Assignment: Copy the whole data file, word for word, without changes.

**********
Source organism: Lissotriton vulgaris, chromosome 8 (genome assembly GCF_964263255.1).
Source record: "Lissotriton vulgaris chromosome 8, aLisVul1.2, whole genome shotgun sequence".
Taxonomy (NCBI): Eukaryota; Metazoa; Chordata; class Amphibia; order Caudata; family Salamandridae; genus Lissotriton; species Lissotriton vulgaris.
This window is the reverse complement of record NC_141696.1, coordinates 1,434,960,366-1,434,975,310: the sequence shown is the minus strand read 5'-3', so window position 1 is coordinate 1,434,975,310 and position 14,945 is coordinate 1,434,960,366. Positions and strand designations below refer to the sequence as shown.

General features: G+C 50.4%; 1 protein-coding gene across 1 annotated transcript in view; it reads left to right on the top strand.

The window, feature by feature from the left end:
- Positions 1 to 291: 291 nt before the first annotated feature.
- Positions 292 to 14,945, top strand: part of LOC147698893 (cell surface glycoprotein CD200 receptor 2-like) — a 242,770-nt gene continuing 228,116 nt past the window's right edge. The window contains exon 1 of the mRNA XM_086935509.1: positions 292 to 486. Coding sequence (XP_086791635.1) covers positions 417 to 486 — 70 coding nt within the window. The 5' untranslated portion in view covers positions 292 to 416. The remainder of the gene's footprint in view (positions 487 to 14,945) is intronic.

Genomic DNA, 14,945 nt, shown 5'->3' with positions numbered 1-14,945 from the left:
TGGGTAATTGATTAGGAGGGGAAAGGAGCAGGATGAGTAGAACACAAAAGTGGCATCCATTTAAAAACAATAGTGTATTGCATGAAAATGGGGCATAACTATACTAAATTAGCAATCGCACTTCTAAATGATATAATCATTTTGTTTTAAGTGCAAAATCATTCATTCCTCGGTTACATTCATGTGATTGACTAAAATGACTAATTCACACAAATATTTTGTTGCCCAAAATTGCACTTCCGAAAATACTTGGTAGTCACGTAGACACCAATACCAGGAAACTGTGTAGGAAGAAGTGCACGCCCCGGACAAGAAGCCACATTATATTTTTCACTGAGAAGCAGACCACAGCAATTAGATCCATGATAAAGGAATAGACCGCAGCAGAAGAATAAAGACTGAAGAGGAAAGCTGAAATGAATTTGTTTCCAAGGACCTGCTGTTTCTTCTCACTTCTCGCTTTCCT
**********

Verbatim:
Source organism: Lissotriton vulgaris, chromosome 8 (genome assembly GCF_964263255.1).
Source record: "Lissotriton vulgaris chromosome 8, aLisVul1.2, whole genome shotgun sequence".
Taxonomy (NCBI): Eukaryota; Metazoa; Chordata; class Amphibia; order Caudata; family Salamandridae; genus Lissotriton; species Lissotriton vulgaris.
This window is the reverse complement of record NC_141696.1, coordinates 1,434,960,366-1,434,975,310: the sequence shown is the minus strand read 5'-3', so window position 1 is coordinate 1,434,975,310 and position 14,945 is coordinate 1,434,960,366. Positions and strand designations below refer to the sequence as shown.

General features: G+C 50.4%; 1 protein-coding gene across 1 annotated transcript in view; it reads left to right on the top strand.

The window, feature by feature from the left end:
- Positions 1 to 291: 291 nt before the first annotated feature.
- Positions 292 to 14,945, top strand: part of LOC147698893 (cell surface glycoprotein CD200 receptor 2-like) — a 242,770-nt gene continuing 228,116 nt past the window's right edge. The window contains exon 1 of the mRNA XM_086935509.1: positions 292 to 486. Coding sequence (XP_086791635.1) covers positions 417 to 486 — 70 coding nt within the window. The 5' untranslated portion in view covers positions 292 to 416. The remainder of the gene's footprint in view (positions 487 to 14,945) is intronic.

Genomic DNA, 14,945 nt, shown 5'->3' with positions numbered 1-14,945 from the left:
TGGGTAATTGATTAGGAGGGGAAAGGAGCAGGATGAGTAGAACACAAAAGTGGCATCCATTTAAAAACAATAGTGTATTGCATGAAAATGGGGCATAACTATACTAAATTAGCAATCGCACTTCTAAATGATATAATCATTTTGTTTTAAGTGCAAAATCATTCATTCCTCGGTTACATTCATGTGATTGACTAAAATGACTAATTCACACAAATATTTTGTTGCCCAAAATTGCACTTCCGAAAATACTTGGTAGTCACGTAGACACCAATACCAGGAAACTGTGTAGGAAGAAGTGCACGCCCCGGACAAGAAGCCACATTATATTTTTCACTGAGAAGCAGACCACAGCAATTAGATCCATGATAAAGGAATAGACCGCAGCAGAAGAATAAAGACTGAAGAGGAAAGCTGAAATGAATTTGTTTCCAAGGACCTGCTGTTTCTTCTCACTTCTCGCTTTCCT